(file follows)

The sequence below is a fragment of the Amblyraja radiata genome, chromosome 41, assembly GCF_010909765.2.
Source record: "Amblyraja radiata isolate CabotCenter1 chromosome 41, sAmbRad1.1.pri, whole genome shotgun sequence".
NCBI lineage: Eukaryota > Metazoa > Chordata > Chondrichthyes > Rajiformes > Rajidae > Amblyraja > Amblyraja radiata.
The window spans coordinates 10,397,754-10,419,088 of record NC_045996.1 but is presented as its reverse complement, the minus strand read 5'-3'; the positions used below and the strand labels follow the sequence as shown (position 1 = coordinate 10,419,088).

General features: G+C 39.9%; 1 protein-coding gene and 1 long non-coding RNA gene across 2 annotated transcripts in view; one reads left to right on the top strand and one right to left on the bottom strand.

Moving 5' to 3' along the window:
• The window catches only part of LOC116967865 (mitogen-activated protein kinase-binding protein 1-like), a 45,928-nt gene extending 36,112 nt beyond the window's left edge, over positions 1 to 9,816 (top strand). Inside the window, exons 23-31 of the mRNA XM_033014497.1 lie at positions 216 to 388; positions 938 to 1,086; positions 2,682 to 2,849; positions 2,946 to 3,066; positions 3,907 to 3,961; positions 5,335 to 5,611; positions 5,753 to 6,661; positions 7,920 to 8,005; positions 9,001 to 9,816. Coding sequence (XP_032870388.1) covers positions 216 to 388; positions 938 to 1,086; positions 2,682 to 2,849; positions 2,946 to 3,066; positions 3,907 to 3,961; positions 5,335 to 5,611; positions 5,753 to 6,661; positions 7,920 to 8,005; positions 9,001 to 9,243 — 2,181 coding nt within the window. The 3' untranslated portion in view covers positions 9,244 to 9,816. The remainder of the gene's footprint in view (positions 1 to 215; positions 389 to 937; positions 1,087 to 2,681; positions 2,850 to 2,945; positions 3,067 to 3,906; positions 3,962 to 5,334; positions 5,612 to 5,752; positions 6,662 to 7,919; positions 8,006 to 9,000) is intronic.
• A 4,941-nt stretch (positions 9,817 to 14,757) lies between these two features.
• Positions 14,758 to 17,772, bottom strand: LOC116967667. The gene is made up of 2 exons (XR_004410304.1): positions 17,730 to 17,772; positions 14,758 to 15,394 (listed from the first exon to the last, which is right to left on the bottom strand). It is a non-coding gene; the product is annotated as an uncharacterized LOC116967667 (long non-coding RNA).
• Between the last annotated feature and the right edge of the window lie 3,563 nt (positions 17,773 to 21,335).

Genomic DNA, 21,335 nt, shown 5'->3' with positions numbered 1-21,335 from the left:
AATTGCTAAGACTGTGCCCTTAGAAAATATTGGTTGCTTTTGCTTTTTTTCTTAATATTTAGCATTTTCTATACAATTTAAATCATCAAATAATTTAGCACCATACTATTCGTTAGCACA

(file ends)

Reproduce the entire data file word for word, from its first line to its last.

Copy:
The sequence below is a fragment of the Amblyraja radiata genome, chromosome 41, assembly GCF_010909765.2.
Source record: "Amblyraja radiata isolate CabotCenter1 chromosome 41, sAmbRad1.1.pri, whole genome shotgun sequence".
NCBI lineage: Eukaryota > Metazoa > Chordata > Chondrichthyes > Rajiformes > Rajidae > Amblyraja > Amblyraja radiata.
The window spans coordinates 10,397,754-10,419,088 of record NC_045996.1 but is presented as its reverse complement, the minus strand read 5'-3'; the positions used below and the strand labels follow the sequence as shown (position 1 = coordinate 10,419,088).

General features: G+C 39.9%; 1 protein-coding gene and 1 long non-coding RNA gene across 2 annotated transcripts in view; one reads left to right on the top strand and one right to left on the bottom strand.

Moving 5' to 3' along the window:
• The window catches only part of LOC116967865 (mitogen-activated protein kinase-binding protein 1-like), a 45,928-nt gene extending 36,112 nt beyond the window's left edge, over positions 1 to 9,816 (top strand). Inside the window, exons 23-31 of the mRNA XM_033014497.1 lie at positions 216 to 388; positions 938 to 1,086; positions 2,682 to 2,849; positions 2,946 to 3,066; positions 3,907 to 3,961; positions 5,335 to 5,611; positions 5,753 to 6,661; positions 7,920 to 8,005; positions 9,001 to 9,816. Coding sequence (XP_032870388.1) covers positions 216 to 388; positions 938 to 1,086; positions 2,682 to 2,849; positions 2,946 to 3,066; positions 3,907 to 3,961; positions 5,335 to 5,611; positions 5,753 to 6,661; positions 7,920 to 8,005; positions 9,001 to 9,243 — 2,181 coding nt within the window. The 3' untranslated portion in view covers positions 9,244 to 9,816. The remainder of the gene's footprint in view (positions 1 to 215; positions 389 to 937; positions 1,087 to 2,681; positions 2,850 to 2,945; positions 3,067 to 3,906; positions 3,962 to 5,334; positions 5,612 to 5,752; positions 6,662 to 7,919; positions 8,006 to 9,000) is intronic.
• A 4,941-nt stretch (positions 9,817 to 14,757) lies between these two features.
• Positions 14,758 to 17,772, bottom strand: LOC116967667. The gene is made up of 2 exons (XR_004410304.1): positions 17,730 to 17,772; positions 14,758 to 15,394 (listed from the first exon to the last, which is right to left on the bottom strand). It is a non-coding gene; the product is annotated as an uncharacterized LOC116967667 (long non-coding RNA).
• Between the last annotated feature and the right edge of the window lie 3,563 nt (positions 17,773 to 21,335).

Genomic DNA, 21,335 nt, shown 5'->3' with positions numbered 1-21,335 from the left:
AATTGCTAAGACTGTGCCCTTAGAAAATATTGGTTGCTTTTGCTTTTTTTCTTAATATTTAGCATTTTCTATACAATTTAAATCATCAAATAATTTAGCACCATACTATTCGTTAGCACA